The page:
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Sunday 18 December 2011

Booker Caught Telling Whoppers Again

One has to wonder – as George Monbiot has on a number of occasions – why the Telegraph continues to give Christopher Booker a platform for his rantings, given his inability to marshal facts in support of any proposition he advances. Today he has tried to be very clever and has quoted from the Cryosphere Today website, but appears to have misread their data.

Booker’s target, as so often, is the dastardly BBC, as he asserts “The BBC’s myth-makers serve up a double helping of propaganda”. He does not dwell long on the “polar bear cub birth” controversy – only discovered because the Beeb had put the details out there for anyone to see – but instead accuses the Corporation of misrepresenting the speed at which polar ice is melting.

He tells “as anyone can see, from satellite-based charts on the Cryosphere Today website, the extent of polar sea ice was last year 1.6 million square kilometres greater than its average over the last 30 years”. So, in order to confirm The Great Man’s analysis, I headed for that very website, where I located a chart that showed how sea ice extent has varied since 1979.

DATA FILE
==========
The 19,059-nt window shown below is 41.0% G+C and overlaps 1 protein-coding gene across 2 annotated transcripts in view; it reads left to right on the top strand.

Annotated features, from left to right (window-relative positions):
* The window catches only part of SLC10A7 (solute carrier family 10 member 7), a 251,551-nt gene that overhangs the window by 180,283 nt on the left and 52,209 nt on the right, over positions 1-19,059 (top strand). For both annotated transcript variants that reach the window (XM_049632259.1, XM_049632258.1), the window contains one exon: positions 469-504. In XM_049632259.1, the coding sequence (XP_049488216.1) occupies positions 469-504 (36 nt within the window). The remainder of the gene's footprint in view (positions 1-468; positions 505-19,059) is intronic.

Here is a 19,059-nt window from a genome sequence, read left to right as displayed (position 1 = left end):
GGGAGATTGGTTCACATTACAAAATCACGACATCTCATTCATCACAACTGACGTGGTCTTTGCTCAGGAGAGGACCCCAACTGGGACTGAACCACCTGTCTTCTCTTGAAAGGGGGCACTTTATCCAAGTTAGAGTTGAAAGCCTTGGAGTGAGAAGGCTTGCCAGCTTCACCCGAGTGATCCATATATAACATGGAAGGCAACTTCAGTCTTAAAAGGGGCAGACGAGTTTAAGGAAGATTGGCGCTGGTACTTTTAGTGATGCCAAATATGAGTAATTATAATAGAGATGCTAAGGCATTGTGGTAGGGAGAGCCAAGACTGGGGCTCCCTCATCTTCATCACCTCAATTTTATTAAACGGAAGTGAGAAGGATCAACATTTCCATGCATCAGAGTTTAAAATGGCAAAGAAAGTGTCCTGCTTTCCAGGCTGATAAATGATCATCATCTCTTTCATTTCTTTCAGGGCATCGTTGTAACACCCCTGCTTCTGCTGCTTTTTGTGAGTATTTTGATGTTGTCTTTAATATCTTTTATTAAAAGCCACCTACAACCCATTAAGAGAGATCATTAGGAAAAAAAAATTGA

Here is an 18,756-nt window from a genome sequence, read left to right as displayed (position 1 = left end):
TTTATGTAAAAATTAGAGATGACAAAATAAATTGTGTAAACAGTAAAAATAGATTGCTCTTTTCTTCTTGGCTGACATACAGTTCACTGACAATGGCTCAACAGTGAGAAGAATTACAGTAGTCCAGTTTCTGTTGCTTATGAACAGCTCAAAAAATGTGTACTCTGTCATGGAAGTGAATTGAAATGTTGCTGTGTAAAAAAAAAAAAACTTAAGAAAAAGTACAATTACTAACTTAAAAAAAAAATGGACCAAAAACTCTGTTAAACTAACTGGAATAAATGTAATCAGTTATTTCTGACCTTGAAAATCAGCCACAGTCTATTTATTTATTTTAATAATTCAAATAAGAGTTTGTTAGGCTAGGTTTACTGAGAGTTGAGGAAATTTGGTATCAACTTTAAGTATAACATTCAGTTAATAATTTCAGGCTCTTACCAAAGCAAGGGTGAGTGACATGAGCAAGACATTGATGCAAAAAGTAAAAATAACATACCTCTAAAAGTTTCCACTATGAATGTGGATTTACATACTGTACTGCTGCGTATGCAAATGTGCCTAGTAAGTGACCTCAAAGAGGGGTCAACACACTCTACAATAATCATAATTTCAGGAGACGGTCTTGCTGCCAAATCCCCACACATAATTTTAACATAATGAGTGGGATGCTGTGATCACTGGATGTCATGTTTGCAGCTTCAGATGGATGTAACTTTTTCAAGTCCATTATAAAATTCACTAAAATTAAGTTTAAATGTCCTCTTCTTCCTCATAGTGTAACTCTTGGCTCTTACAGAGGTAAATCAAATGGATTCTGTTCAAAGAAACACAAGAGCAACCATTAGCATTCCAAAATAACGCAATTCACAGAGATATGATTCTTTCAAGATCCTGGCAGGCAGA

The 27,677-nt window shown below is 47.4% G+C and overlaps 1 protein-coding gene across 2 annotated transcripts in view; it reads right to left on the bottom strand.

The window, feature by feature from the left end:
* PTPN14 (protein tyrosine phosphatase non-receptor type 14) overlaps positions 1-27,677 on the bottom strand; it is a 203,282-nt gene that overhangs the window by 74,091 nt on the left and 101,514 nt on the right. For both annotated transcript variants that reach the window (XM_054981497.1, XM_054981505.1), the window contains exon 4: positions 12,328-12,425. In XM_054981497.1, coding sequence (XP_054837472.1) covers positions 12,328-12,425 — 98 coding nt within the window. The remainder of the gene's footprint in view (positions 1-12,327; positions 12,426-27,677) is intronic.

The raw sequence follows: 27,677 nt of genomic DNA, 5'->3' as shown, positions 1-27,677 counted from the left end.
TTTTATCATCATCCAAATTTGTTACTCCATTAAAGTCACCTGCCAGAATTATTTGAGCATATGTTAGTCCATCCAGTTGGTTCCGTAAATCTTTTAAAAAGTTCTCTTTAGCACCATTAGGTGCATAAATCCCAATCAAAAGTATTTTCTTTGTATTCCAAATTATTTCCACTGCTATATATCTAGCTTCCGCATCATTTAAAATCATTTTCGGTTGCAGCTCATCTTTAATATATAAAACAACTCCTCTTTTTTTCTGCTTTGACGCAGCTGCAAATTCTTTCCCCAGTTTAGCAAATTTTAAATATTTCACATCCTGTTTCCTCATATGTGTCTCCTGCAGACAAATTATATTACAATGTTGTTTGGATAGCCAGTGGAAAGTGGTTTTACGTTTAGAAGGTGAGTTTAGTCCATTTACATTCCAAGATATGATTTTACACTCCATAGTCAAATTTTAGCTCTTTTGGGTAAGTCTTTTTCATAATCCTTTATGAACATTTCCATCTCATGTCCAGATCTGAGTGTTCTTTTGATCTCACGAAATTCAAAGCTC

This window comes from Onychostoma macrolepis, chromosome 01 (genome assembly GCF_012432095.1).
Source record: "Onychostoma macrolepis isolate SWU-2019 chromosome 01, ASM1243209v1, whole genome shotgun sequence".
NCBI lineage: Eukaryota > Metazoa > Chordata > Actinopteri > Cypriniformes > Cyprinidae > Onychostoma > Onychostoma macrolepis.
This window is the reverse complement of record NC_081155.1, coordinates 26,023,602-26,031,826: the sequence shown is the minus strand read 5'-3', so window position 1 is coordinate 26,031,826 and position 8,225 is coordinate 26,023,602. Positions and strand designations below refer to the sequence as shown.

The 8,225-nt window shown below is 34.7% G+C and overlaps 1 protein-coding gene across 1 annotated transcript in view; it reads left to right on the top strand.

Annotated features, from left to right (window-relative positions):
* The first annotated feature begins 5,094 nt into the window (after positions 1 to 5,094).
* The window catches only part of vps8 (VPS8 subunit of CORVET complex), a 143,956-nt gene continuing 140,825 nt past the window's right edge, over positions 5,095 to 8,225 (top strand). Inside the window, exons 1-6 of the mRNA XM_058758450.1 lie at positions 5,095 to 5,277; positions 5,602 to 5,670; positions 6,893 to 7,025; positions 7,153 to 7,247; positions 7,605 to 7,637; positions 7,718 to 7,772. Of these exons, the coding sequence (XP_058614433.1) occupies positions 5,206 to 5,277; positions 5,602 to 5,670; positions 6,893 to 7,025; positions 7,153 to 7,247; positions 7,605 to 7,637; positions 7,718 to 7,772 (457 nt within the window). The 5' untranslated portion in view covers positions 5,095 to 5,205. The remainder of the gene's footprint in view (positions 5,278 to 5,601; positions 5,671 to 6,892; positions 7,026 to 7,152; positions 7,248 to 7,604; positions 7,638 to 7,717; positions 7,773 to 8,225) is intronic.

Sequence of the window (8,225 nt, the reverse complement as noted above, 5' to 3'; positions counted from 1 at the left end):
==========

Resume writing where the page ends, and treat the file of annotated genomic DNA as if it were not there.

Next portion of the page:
As can be seen, there are three lines on the chart: “daily sea ice area” in blue, “daily sea ice mean: 1979-2008” in grey, and “daily global sea ice anomaly” in red. The grey line can be seen peaking at around 22 million square kilometres, but for 2011-12, the blue line – showing the actual ice area – peaks at a figure more than a million square kilometres less, with the preceding trough showing an actual figure around two million square kilometres less.

So the extent of polar sea ice is actually far lower than the 30-year average. Moreover, the sea ice anomaly – the extent to which the ice is growing or shrinking – has been increasingly negative for the past decade and a half, which means that the extent of sea ice is showing a decline. The figures merely underscore the observations made in Frozen Planet.

This elementary mistake, however, cannot be pointed out by Telegraph readers, as at the foot of Booker’s piece they are told “For legal reasons, comments on this story have been disabled”. Moreover, the article does not exactly enjoy top billing on the site’s Comment page.

So embarrassment can be kept to a minimum.

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